Massage for Rotator Cuff Injury

by Jun 5, 2023

Your rotator cuff is a hard working muscle group.  Consisting of your supraspinatus, infraspinatus, subscapularis, and teres minor, the rotator cuff muscles and their tendons surround and stabilize the shoulder joint.  They make sure the head of your humerus is in its proper place within the shoulder socket.







Teres Minor

Teres Minor

Your shoulder joint, being a ball and socket with the ability to circumduct 360 degrees, is the most mobile joint in your body.  In addition to its impressive circumduction capabilities, the shoulder joint has a wide range of motion in regards to flexion, extension, internal rotation, and external rotation of the upper extremity.  The shoulder joint also allows scapular retraction, protraction, depression and elevation.  Its multiple actions and wide range of motion would make it a very exhaustible and unstable joint if the rotator cuff wasn’t there to hold it in place!

With the number of actions the rotator cuff executes, it’s a commonly injured muscular group.  The supraspinatus, infraspinatus, subscapularis, and teres minor tend to be very tight muscles.  Without proper treatment, a simple muscular adhesion can turn into a muscle tear; which can range in severity from a microtear, partial tear, or a full rupture.

What are the causes and symptoms of a rotator cuff injury?  How can bodywork help?  Why is prompt treatment so important?


Causes of Rotator Cuff Injury

What causes progressive wear and tear to the rotator cuff?

  • Jobs involving repeated overhead motions
    • Carpenters, painters, etc.
    • Heavy lifting also a risk factor
  • Sports injuries
    • Common in basketball, tennis, baseball, wrestling, etc.
    • Over exercising and/or using improper form when weight lifting or rowing is a risk too
  • Falls
    • Strain or tear can occur from a single injury, such as falling on an outstretched hand
  • Age
    • It’s inevitable.  Even people with mindful body mechanics can’t stop the wear that comes from years of repetitive movement.


Symptoms of Rotator Cuff Injury

  • Dull pain deep in shoulder
  • Sleep disturbances
  • Arm weakness
  • Inability to perform certain tasks
    • Brushing hair; reaching hand behind back; extending arm above head


Massage for Rotator Cuff Injury

*If you suspect you may have a high grade rotator cuff tear, hold off on bodywork until you have a prior diagnosis.  Schedule an appointment with your primary care physician, physical therapist, or chiropractor before moving onto the next steps.

Your supraspinatus, infraspinatus, subscapularis, and teres minor are full of muscular adhesions.  A combination of deep tissue massage and trigger point therapy can be very effective for knot removal, especially for the subscapularis.  The subscapularis,the largest rotator cuff muscle and one of the two most painful muscles to touch is especially rife with trigger points due to how tucked away it is.

Knot removal will lengthen the hyper-contracted rotator cuff muscles.  After that muscle group has been loosened and lengthened, there is another important muscle we haven’t talked about yet that needs to be treated: the bicep.

We’ll explain this reason further in the next blog, which will describe how rotator cuff and bicep injuries tend to occur alongside one another.  Basically, the biceps tendon attaches at the shoulder inside the bicipital groove, which is located between the infraspinatus and subscapularis.  Due to their proximity to one another, the bicep muscles are going to overcompensate for the tight rotator cuff muscles and weaken over time.  After massaging the biceps, assisted strengthening exercises can either be incorporated into the bodywork and/or taught to the patient to practice at home.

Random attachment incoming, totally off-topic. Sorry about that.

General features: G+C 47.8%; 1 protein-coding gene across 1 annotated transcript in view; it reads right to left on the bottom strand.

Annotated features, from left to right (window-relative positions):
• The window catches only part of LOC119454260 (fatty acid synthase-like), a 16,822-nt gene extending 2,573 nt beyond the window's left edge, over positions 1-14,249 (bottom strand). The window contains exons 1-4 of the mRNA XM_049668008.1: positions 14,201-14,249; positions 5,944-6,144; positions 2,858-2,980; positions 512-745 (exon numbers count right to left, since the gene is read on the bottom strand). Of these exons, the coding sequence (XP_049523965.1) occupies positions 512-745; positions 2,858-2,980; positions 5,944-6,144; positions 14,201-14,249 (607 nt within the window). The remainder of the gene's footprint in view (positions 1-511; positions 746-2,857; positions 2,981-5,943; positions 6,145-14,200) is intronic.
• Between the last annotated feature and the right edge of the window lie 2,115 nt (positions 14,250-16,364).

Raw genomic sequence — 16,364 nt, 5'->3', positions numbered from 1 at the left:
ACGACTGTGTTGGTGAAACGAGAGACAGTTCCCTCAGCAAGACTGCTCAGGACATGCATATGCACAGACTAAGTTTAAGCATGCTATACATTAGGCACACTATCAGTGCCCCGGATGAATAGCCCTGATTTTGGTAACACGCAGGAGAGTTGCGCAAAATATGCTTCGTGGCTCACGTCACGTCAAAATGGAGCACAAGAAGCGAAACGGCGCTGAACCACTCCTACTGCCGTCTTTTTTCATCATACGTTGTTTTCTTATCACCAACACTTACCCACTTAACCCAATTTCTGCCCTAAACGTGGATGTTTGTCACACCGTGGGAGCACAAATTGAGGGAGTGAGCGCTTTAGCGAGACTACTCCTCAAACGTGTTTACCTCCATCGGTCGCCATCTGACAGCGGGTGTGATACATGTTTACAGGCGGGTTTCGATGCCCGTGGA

To improve shoulder range of motion after knot removal and muscle retraining, joint range of motion techniques such as proprioceptive neuromuscular facilitation can be performed by a massage therapist.  Along with the strengthening exercises assigned, joint range of motion enhancing stretches should also be sent home with the patient.

A person experiencing a rotator cuff injury should receive massage every 1-2 weeks until symptoms start to improve.


Why Quick Intervention is Key

Prolonged irritation and damage to an injured rotator cuff leads to significant reduction or complete loss of shoulder strength and joint range of motion.  In severe cases, any chance of restoration can only be achieved through surgery.


Now You Know!

Your rotator cuff has many jobs and it gets tiring!  It needs your care to do its work properly, and it needs to work properly if you want to reach things!  Prevent tears and hang onto your ability to paint, build, lift, and brush!

Katrina Jenkins

Katrina Jenkins

Author, Licensed Massage Therapist

Katrina Jenkins graduated from Towson University in 2013 with a Bachelor’s Degree in Health Science and worked as a nurse’s aide briefly before pursuing her true passion. She graduated from the Massage Therapy Institute of Colorado in April 2016 with honors and completed the Touch of Healers Scholarship Program the following summer. She has been a part of the Moyer Total Wellness Team since the summer of 2017.


ePainAssist, T. (2016). Muscle Tear|Types|Treatment|Recovery Period|Causes|Symptoms. [online] ePainAssist. Available at:

Kishner, MD, MHA, S. (2020). Shoulder Joint Anatomy: Overview, Gross Anatomy, Microscopic Anatomy. eMedicine. [online] Available at:

Mayo Clinic (2018). Rotator cuff injury – Symptoms and causes. [online] Mayo Clinic. Available at:

Nall, R. (2014). Rotator Cuff Tear. [online] Healthline. Available at:


Photo Credit

Canva by Bhutinat65

Canva by Science Photo Library

Canva by Science Photo Library

Canva by Science Photo Library

Canva by Science Photo Library 

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